The narrative goes like this. It starts with a story about someone who has just returned from a trip to [pick one: Africa | Nepal | India | Middle East] and discovered people there who could benefit from some aid.
They then announce that existing aid organizations don't seem to be working, for whatever reason, and so they are starting a new one.
This story is followed by a letter to the editor of the [pick one: newspaper | magazine] decrying the launch of yet another charity by a celebrity or otherwise noteable individual, who should instead be working with existing charities. Said letter is often from a director of an existing charity.
Here's what I think is going on.
- Existing charities want your money, not your ideas
- People want to contribute more than money
- They particularly want to feel connected in a personal way, to make a personal impact
- When faced with personal knowledge of problems and a compelling need to help, their efforts to become directly involved through existing channels lead nowhere
- So they launch their own organization
Net result is a fragmentation of aid efforts that is likely to continue. The number of new private foundations is skyrocketing.
Here's a good example: socks for Japan. A more serious effort is Room to Read New ones are popping up constantly.Selena Gomez wants to start her own charity. Christina Applegate launched one. We could probably come up with about 50 similar organizations without too much effort, right?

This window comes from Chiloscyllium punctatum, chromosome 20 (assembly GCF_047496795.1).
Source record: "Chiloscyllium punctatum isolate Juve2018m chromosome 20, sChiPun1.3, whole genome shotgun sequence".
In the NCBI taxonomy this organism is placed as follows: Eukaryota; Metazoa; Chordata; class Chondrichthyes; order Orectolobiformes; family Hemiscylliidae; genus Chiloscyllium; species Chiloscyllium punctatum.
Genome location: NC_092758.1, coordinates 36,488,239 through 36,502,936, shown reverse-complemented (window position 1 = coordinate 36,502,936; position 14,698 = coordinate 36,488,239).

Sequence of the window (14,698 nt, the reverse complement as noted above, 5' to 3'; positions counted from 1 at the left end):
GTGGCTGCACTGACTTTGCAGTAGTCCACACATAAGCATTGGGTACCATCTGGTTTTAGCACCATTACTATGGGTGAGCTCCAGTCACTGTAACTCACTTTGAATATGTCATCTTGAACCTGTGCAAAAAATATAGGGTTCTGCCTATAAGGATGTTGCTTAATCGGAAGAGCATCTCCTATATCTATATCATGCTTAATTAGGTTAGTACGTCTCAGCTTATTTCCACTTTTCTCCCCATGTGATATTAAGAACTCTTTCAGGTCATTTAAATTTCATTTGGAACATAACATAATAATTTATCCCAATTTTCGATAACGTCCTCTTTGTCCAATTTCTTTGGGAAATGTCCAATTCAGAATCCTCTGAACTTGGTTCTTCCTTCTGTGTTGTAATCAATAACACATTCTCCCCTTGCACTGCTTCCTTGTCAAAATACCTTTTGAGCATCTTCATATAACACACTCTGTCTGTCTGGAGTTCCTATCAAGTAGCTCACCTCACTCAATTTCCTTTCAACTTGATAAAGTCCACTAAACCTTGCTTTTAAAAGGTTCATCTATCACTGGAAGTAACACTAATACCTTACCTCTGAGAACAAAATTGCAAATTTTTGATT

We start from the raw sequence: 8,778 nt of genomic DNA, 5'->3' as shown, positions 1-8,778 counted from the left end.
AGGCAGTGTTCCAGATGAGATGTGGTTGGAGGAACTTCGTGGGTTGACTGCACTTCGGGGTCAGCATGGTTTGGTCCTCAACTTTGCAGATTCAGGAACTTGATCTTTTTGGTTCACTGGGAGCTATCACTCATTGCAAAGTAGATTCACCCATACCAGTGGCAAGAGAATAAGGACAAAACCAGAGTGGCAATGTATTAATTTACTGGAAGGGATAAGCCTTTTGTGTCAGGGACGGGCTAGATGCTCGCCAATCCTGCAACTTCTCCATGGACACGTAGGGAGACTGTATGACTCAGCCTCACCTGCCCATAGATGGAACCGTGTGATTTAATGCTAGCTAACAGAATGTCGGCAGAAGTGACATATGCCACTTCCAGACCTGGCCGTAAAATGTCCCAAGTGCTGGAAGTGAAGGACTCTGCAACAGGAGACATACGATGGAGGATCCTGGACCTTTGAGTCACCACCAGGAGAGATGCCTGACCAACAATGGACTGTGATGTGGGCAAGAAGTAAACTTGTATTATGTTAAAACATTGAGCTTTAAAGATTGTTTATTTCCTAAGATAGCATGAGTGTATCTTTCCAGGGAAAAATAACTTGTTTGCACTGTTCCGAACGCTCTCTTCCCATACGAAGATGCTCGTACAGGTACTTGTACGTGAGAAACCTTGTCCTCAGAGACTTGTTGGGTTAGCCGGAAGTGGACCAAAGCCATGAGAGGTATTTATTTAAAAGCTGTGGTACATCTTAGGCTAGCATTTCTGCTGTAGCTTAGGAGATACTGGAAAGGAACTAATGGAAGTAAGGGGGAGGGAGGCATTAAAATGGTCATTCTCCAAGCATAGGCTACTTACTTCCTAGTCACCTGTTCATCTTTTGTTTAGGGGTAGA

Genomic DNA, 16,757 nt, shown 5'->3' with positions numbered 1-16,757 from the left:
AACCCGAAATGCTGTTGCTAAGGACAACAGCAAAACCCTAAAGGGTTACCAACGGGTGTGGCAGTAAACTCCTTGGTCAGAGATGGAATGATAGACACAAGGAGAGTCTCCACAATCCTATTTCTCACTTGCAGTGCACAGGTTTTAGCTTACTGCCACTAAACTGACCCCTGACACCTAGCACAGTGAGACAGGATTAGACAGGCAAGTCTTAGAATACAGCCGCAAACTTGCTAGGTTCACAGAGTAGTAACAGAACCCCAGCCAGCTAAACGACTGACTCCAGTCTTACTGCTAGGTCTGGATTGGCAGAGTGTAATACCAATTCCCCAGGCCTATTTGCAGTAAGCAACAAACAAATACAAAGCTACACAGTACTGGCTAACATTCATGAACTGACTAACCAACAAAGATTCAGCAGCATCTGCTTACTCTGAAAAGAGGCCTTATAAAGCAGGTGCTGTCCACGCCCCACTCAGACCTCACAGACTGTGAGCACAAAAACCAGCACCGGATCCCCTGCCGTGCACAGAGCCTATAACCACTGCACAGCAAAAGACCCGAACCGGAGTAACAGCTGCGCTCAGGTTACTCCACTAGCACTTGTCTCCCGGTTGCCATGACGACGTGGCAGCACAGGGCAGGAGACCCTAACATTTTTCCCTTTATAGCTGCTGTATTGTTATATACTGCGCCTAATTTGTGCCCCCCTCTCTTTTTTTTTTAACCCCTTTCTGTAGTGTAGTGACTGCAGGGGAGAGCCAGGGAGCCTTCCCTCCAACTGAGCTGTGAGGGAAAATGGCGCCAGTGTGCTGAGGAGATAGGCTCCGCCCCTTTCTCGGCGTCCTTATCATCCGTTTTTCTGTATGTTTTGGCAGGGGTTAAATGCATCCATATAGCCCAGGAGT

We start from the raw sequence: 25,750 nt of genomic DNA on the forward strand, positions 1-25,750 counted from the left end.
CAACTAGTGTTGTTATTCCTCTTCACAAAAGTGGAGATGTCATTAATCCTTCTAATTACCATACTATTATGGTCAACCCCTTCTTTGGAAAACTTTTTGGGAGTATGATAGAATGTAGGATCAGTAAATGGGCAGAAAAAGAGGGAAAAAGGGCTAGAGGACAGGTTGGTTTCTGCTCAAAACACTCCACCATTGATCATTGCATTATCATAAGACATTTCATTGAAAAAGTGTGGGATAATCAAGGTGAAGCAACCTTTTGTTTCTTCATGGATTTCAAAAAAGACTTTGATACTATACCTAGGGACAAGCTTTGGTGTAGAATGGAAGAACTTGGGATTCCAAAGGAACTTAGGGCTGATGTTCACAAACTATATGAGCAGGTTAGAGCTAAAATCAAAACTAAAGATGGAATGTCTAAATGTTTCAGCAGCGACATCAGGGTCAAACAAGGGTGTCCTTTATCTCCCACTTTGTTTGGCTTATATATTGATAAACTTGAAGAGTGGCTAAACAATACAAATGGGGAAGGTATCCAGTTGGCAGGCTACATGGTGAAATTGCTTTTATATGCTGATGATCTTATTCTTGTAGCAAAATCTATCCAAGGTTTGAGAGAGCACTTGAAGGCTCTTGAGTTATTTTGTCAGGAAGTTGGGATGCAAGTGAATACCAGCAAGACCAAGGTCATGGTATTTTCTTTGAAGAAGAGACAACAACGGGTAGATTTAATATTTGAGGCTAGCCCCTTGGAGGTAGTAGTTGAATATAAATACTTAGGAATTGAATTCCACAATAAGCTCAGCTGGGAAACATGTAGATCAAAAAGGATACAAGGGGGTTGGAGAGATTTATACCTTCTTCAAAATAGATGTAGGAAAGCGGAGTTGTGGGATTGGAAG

There are now programs to teach you how to do this, such as this one offered by Global Volunteer Network. You too can "be the change" and "become a social entrepreneur".
A few organizations seem to have found ways to engage people more directly without losing effectiveness. Habitat for Humanity is one -- they actively engage donors in real activities beyond the chequebook.
Political parties, by the way, appear to be having the same problem -- no one wants to just give money. People want to be heard, have influence, be part of creating the ideas. But few organizations are set up for that, and probably most don't really want to be that collaborative.
Co-creation. It's not going away, it's spreading.
Image: The image above is Colin Glassco, who started his own charity.